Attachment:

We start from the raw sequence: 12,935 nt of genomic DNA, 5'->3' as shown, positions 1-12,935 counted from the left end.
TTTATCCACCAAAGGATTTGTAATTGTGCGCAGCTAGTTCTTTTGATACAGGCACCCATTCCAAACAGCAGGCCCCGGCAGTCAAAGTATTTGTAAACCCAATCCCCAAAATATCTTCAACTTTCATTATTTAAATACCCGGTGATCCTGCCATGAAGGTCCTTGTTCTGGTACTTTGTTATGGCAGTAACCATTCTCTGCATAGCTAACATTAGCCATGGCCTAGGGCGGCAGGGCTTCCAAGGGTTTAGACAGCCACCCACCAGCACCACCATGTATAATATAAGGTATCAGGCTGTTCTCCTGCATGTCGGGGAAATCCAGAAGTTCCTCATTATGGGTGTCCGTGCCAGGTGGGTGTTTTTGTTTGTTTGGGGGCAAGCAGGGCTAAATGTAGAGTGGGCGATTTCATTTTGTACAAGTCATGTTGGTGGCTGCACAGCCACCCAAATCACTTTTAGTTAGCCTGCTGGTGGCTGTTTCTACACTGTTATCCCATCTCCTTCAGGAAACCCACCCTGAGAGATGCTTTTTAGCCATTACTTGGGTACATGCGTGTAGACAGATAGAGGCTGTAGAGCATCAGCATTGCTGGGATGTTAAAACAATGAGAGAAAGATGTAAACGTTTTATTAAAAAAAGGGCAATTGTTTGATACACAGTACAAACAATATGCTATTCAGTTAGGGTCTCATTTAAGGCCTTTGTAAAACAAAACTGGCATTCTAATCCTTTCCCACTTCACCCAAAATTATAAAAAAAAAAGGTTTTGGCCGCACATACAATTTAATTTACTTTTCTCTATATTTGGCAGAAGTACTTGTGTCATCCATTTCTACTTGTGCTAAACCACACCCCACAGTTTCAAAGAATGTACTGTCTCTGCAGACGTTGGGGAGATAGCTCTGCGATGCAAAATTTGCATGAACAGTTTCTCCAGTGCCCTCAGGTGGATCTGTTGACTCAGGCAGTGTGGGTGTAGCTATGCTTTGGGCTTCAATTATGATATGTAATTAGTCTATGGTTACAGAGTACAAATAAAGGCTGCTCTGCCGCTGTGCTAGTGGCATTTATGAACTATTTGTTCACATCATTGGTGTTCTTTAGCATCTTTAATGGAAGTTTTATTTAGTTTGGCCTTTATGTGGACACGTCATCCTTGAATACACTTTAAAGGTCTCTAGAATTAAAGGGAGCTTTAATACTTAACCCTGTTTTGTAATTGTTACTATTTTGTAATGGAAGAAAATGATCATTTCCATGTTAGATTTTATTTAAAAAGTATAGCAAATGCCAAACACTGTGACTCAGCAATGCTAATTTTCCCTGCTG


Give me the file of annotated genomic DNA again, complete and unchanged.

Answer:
We start from the raw sequence: 12,935 nt of genomic DNA, 5'->3' as shown, positions 1-12,935 counted from the left end.
TTTATCCACCAAAGGATTTGTAATTGTGCGCAGCTAGTTCTTTTGATACAGGCACCCATTCCAAACAGCAGGCCCCGGCAGTCAAAGTATTTGTAAACCCAATCCCCAAAATATCTTCAACTTTCATTATTTAAATACCCGGTGATCCTGCCATGAAGGTCCTTGTTCTGGTACTTTGTTATGGCAGTAACCATTCTCTGCATAGCTAACATTAGCCATGGCCTAGGGCGGCAGGGCTTCCAAGGGTTTAGACAGCCACCCACCAGCACCACCATGTATAATATAAGGTATCAGGCTGTTCTCCTGCATGTCGGGGAAATCCAGAAGTTCCTCATTATGGGTGTCCGTGCCAGGTGGGTGTTTTTGTTTGTTTGGGGGCAAGCAGGGCTAAATGTAGAGTGGGCGATTTCATTTTGTACAAGTCATGTTGGTGGCTGCACAGCCACCCAAATCACTTTTAGTTAGCCTGCTGGTGGCTGTTTCTACACTGTTATCCCATCTCCTTCAGGAAACCCACCCTGAGAGATGCTTTTTAGCCATTACTTGGGTACATGCGTGTAGACAGATAGAGGCTGTAGAGCATCAGCATTGCTGGGATGTTAAAACAATGAGAGAAAGATGTAAACGTTTTATTAAAAAAAGGGCAATTGTTTGATACACAGTACAAACAATATGCTATTCAGTTAGGGTCTCATTTAAGGCCTTTGTAAAACAAAACTGGCATTCTAATCCTTTCCCACTTCACCCAAAATTATAAAAAAAAAAGGTTTTGGCCGCACATACAATTTAATTTACTTTTCTCTATATTTGGCAGAAGTACTTGTGTCATCCATTTCTACTTGTGCTAAACCACACCCCACAGTTTCAAAGAATGTACTGTCTCTGCAGACGTTGGGGAGATAGCTCTGCGATGCAAAATTTGCATGAACAGTTTCTCCAGTGCCCTCAGGTGGATCTGTTGACTCAGGCAGTGTGGGTGTAGCTATGCTTTGGGCTTCAATTATGATATGTAATTAGTCTATGGTTACAGAGTACAAATAAAGGCTGCTCTGCCGCTGTGCTAGTGGCATTTATGAACTATTTGTTCACATCATTGGTGTTCTTTAGCATCTTTAATGGAAGTTTTATTTAGTTTGGCCTTTATGTGGACACGTCATCCTTGAATACACTTTAAAGGTCTCTAGAATTAAAGGGAGCTTTAATACTTAACCCTGTTTTGTAATTGTTACTATTTTGTAATGGAAGAAAATGATCATTTCCATGTTAGATTTTATTTAAAAAGTATAGCAAATGCCAAACACTGTGACTCAGCAATGCTAATTTTCCCTGCTG